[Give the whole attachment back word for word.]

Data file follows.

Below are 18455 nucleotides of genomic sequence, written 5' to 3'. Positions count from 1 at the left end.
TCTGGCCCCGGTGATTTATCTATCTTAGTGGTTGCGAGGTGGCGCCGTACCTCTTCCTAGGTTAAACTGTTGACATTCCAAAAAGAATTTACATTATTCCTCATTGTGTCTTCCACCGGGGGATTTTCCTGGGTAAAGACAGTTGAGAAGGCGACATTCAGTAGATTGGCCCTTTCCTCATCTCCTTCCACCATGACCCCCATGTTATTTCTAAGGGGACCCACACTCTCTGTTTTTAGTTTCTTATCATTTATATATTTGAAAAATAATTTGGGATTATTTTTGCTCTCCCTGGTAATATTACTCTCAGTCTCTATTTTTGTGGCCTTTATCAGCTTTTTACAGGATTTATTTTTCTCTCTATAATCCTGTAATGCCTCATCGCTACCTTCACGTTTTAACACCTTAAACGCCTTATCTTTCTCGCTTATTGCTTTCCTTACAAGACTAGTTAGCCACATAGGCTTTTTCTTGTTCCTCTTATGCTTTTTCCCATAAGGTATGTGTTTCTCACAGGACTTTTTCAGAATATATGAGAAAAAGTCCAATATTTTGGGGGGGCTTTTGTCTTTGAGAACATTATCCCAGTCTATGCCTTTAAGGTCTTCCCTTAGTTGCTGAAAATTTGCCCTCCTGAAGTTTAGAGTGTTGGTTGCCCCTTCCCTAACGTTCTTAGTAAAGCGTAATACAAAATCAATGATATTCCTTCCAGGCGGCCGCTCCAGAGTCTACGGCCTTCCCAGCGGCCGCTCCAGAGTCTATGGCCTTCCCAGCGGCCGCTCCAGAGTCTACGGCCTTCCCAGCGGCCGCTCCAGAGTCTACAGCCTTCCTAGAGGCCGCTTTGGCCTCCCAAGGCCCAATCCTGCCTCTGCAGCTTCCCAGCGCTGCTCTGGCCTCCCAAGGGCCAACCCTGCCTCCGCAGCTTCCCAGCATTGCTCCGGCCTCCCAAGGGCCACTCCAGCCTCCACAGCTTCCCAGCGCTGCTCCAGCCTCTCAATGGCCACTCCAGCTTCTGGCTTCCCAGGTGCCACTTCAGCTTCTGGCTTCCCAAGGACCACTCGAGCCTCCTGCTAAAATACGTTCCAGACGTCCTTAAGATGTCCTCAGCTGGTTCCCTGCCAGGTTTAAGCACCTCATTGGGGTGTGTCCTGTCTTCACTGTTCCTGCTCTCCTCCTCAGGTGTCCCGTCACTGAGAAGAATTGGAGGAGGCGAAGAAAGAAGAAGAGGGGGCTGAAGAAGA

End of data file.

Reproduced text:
Below are 18455 nucleotides of genomic sequence, written 5' to 3'. Positions count from 1 at the left end.
TCTGGCCCCGGTGATTTATCTATCTTAGTGGTTGCGAGGTGGCGCCGTACCTCTTCCTAGGTTAAACTGTTGACATTCCAAAAAGAATTTACATTATTCCTCATTGTGTCTTCCACCGGGGGATTTTCCTGGGTAAAGACAGTTGAGAAGGCGACATTCAGTAGATTGGCCCTTTCCTCATCTCCTTCCACCATGACCCCCATGTTATTTCTAAGGGGACCCACACTCTCTGTTTTTAGTTTCTTATCATTTATATATTTGAAAAATAATTTGGGATTATTTTTGCTCTCCCTGGTAATATTACTCTCAGTCTCTATTTTTGTGGCCTTTATCAGCTTTTTACAGGATTTATTTTTCTCTCTATAATCCTGTAATGCCTCATCGCTACCTTCACGTTTTAACACCTTAAACGCCTTATCTTTCTCGCTTATTGCTTTCCTTACAAGACTAGTTAGCCACATAGGCTTTTTCTTGTTCCTCTTATGCTTTTTCCCATAAGGTATGTGTTTCTCACAGGACTTTTTCAGAATATATGAGAAAAAGTCCAATATTTTGGGGGGGCTTTTGTCTTTGAGAACATTATCCCAGTCTATGCCTTTAAGGTCTTCCCTTAGTTGCTGAAAATTTGCCCTCCTGAAGTTTAGAGTGTTGGTTGCCCCTTCCCTAACGTTCTTAGTAAAGCGTAATACAAAATCAATGATATTCCTTCCAGGCGGCCGCTCCAGAGTCTACGGCCTTCCCAGCGGCCGCTCCAGAGTCTATGGCCTTCCCAGCGGCCGCTCCAGAGTCTACGGCCTTCCCAGCGGCCGCTCCAGAGTCTACAGCCTTCCTAGAGGCCGCTTTGGCCTCCCAAGGCCCAATCCTGCCTCTGCAGCTTCCCAGCGCTGCTCTGGCCTCCCAAGGGCCAACCCTGCCTCCGCAGCTTCCCAGCATTGCTCCGGCCTCCCAAGGGCCACTCCAGCCTCCACAGCTTCCCAGCGCTGCTCCAGCCTCTCAATGGCCACTCCAGCTTCTGGCTTCCCAGGTGCCACTTCAGCTTCTGGCTTCCCAAGGACCACTCGAGCCTCCTGCTAAAATACGTTCCAGACGTCCTTAAGATGTCCTCAGCTGGTTCCCTGCCAGGTTTAAGCACCTCATTGGGGTGTGTCCTGTCTTCACTGTTCCTGCTCTCCTCCTCAGGTGTCCCGTCACTGAGAAGAATTGGAGGAGGCGAAGAAAGAAGAAGAGGGGGCTGAAGAAGA